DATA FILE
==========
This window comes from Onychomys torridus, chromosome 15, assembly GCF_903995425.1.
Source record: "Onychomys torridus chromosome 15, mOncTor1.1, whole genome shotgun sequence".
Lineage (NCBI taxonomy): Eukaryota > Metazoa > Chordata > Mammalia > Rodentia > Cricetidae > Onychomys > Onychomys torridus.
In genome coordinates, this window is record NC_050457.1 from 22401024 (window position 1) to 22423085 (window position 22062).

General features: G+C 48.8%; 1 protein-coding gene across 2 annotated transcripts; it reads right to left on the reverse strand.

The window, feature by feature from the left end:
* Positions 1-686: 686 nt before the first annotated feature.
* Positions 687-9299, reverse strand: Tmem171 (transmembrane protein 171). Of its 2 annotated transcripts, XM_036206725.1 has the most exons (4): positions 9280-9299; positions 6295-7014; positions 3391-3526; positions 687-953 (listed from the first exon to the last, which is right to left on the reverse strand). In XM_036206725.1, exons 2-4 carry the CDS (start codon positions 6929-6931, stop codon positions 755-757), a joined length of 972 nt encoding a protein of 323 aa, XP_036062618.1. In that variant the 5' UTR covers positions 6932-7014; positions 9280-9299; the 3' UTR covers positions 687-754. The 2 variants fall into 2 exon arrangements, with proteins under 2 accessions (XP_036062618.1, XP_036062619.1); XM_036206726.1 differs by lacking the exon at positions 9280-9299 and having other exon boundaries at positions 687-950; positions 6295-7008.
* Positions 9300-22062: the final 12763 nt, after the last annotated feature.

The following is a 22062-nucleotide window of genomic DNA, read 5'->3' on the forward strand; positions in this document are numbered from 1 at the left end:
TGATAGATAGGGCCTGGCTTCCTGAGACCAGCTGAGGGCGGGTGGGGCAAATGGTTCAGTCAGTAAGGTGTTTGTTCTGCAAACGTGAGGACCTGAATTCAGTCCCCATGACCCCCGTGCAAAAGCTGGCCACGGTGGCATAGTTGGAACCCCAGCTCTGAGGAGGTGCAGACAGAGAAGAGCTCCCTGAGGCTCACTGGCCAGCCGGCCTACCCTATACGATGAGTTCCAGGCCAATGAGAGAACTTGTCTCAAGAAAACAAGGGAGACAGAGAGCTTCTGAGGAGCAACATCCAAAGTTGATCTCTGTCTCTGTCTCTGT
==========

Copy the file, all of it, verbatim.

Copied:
This window comes from Onychomys torridus, chromosome 15, assembly GCF_903995425.1.
Source record: "Onychomys torridus chromosome 15, mOncTor1.1, whole genome shotgun sequence".
Lineage (NCBI taxonomy): Eukaryota > Metazoa > Chordata > Mammalia > Rodentia > Cricetidae > Onychomys > Onychomys torridus.
In genome coordinates, this window is record NC_050457.1 from 22401024 (window position 1) to 22423085 (window position 22062).

General features: G+C 48.8%; 1 protein-coding gene across 2 annotated transcripts; it reads right to left on the reverse strand.

The window, feature by feature from the left end:
* Positions 1-686: 686 nt before the first annotated feature.
* Positions 687-9299, reverse strand: Tmem171 (transmembrane protein 171). Of its 2 annotated transcripts, XM_036206725.1 has the most exons (4): positions 9280-9299; positions 6295-7014; positions 3391-3526; positions 687-953 (listed from the first exon to the last, which is right to left on the reverse strand). In XM_036206725.1, exons 2-4 carry the CDS (start codon positions 6929-6931, stop codon positions 755-757), a joined length of 972 nt encoding a protein of 323 aa, XP_036062618.1. In that variant the 5' UTR covers positions 6932-7014; positions 9280-9299; the 3' UTR covers positions 687-754. The 2 variants fall into 2 exon arrangements, with proteins under 2 accessions (XP_036062618.1, XP_036062619.1); XM_036206726.1 differs by lacking the exon at positions 9280-9299 and having other exon boundaries at positions 687-950; positions 6295-7008.
* Positions 9300-22062: the final 12763 nt, after the last annotated feature.

The following is a 22062-nucleotide window of genomic DNA, read 5'->3' on the forward strand; positions in this document are numbered from 1 at the left end:
TGATAGATAGGGCCTGGCTTCCTGAGACCAGCTGAGGGCGGGTGGGGCAAATGGTTCAGTCAGTAAGGTGTTTGTTCTGCAAACGTGAGGACCTGAATTCAGTCCCCATGACCCCCGTGCAAAAGCTGGCCACGGTGGCATAGTTGGAACCCCAGCTCTGAGGAGGTGCAGACAGAGAAGAGCTCCCTGAGGCTCACTGGCCAGCCGGCCTACCCTATACGATGAGTTCCAGGCCAATGAGAGAACTTGTCTCAAGAAAACAAGGGAGACAGAGAGCTTCTGAGGAGCAACATCCAAAGTTGATCTCTGTCTCTGTCTCTGT